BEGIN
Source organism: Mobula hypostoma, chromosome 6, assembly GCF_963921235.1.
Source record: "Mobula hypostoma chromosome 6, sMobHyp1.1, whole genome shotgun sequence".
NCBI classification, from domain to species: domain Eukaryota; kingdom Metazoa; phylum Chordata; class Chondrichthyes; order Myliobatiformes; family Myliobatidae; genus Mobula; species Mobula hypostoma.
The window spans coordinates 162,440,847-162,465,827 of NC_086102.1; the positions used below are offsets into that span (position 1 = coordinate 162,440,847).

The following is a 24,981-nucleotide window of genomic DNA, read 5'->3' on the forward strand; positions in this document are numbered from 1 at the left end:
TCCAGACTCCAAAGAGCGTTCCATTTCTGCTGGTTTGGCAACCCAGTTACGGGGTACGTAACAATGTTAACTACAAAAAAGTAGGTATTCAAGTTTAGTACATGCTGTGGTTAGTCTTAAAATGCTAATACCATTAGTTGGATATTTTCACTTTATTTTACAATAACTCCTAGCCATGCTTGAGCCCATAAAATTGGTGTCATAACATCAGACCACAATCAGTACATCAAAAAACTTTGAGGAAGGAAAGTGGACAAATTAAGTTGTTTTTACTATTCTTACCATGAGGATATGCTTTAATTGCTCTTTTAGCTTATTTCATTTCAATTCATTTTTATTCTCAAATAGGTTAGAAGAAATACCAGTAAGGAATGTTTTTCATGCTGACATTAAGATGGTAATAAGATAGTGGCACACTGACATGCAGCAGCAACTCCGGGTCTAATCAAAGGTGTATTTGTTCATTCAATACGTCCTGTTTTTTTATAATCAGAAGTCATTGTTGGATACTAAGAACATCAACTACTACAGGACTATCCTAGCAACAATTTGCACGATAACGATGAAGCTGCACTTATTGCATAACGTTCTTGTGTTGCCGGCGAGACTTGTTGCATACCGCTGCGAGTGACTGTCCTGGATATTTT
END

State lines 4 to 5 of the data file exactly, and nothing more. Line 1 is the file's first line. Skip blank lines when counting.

The window spans coordinates 162,440,847-162,465,827 of NC_086102.1; the positions used below are offsets into that span (position 1 = coordinate 162,440,847).

The following is a 24,981-nucleotide window of genomic DNA, read 5'->3' on the forward strand; positions in this document are numbered from 1 at the left end: